Are Marketers Too Consumed With The Consumer?
Originally published in the Forbes Industry Council Feb 13, 2020.
So much talk in marketing today is about the customer—consumer centricity, consumer experience, consumer data and personalization. But are we too consumed with the consumer? Don’t get me wrong: I’m a geek’s geek when it comes to mining for audience insights. But to truly understand who our highest potential customers are, don’t we really need to know ourselves first? Our organization? Our co-workers? Our brand? How often are we looking internally to inspire what we say and do externally? For all the virtues and benefits of a strong customer focus, it’s easy to lose sight of who we are and what makes us special.
That brings us to brand purpose.
A recent study from Harvard Business Review confirmed what many studies have shown: A strong, clear and compelling brand purpose drives business growth. Previous studies by Millward Brown and Meaningful Brands showed that purpose-driven brands outperformed their competitors by 200% to 400%. Additionally, consider that, according to Gallup Poll, less than 30% of employees believe in the brand that employs them.
Purpose is powerful. Purpose is profitable. And purpose comes from within. Consumers can inform and inspire it, but purpose is all about passion, and no one can give you passion. No one can define your purpose for you.
How to find your brand’s purpose: soul searching.
You can’t sell from an empty soul, so start internally, and prepare to dig in. Deep. The HBR study suggests that there are two approaches: internal and external. However, both start and largely center around an internal focus. So perhaps more than internal and external, we should recast these approaches as inspirational and aspirational, meaning you can dive in and be inspired by your history, or you can dream about your future and what you aspire to be. I’d recommend both.
So here are five tips to get started:
1. Start with your company’s creation story.
Who was there at the beginning? Why did they do it? What passion was driving them, and what problem were they trying to solve? All brands and organizations were new at some point. Brainchildren. Passion projects. “Aha” moments. True, not every company started romantically, in a garage by a scrappy young person with a dream in their heart and a sparkle in their eye. But building new brands and bringing new products/solutions to market is hard work. Someone somewhere poured every ounce of their blood, sweat and tears into the cause. Look back before you look forward. Find inspiration in your company’s legacy and lore. And be sure to hear them from as many points of view as possible.
2. Work to understand all those within your walls, from every angle, throughout your organization.
What gets them out of bed? What drives them? What brings them the most satisfaction? Don’t just rely on employee surveys or a few focus groups. Become an anthropologist within your own organization. Use observation, interaction, inference and intuition.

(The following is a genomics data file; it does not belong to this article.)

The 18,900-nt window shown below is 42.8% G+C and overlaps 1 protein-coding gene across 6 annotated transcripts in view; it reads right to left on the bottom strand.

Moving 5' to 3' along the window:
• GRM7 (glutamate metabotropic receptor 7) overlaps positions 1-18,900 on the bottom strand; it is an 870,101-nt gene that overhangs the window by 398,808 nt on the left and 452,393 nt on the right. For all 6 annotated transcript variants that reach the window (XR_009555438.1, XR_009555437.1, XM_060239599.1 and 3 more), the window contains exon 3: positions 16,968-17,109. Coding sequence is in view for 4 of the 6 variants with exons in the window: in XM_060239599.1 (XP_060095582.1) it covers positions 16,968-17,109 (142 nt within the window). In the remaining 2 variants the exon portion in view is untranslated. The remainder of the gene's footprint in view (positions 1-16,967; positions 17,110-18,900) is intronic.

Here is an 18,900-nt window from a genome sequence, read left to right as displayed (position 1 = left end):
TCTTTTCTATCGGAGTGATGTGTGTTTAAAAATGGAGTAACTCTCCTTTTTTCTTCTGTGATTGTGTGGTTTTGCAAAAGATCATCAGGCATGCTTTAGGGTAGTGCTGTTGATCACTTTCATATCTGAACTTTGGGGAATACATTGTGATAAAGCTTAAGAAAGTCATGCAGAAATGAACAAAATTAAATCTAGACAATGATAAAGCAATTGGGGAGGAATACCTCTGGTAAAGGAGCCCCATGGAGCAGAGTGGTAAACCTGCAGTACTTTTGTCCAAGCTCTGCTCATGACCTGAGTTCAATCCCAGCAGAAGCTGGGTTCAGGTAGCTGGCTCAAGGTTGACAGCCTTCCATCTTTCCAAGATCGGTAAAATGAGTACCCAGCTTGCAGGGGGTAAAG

3. Get dreaming.
Absorb the past, but dream about the future. And, most importantly, don’t get bogged down in the present. Lift people out of their day-to-day struggles by showing them how cool they are and inspiring them to think even bigger about how much cooler they can become.
4. Avoid traditional mission/vision/values paradigms.
They often take you to an undifferentiated place. For example, how many companies the world overuse words like “integrity,” “equality” and “collaboration” as their cornerstones? While these are amazing and essential qualities to look for or demand in employees and can define your culture, they are not the makings of an insightful and impactful brand purpose. This is marketing, not HR (at least it is for this exercise). If any brand or company can claim your same purpose, try again.
5. Bring in outside help.
This is important work. It’s proven to have a strong return on investment, but you can’t get that return without the investment. An experienced outside firm can bring two critical capabilities. First, they bring the much-needed outsider’s perspective. They simply can see things you cannot, and usually very quickly. Your employees will talk to them and share things they wouldn’t with a colleague. Secondly, the right partner brings the ability to shape your purpose and bring it to life. Remember: Purpose is about passion. Passion is about emotion. And you need expert communicators to express your newly uncovered purpose in a truly powerful, galvanizing way.
By following these tips, you’ll be well on your way to building something more than just an authentic, purpose-driven brand. You’ll be shaping an authentic, purpose-driven organization. And with that purpose firmly in hand, all of your consumer research and insights become far more meaningful than your starting point. They become part of a truly holistic understanding of your brand ecosystem that comes from, expresses and stirs the soul.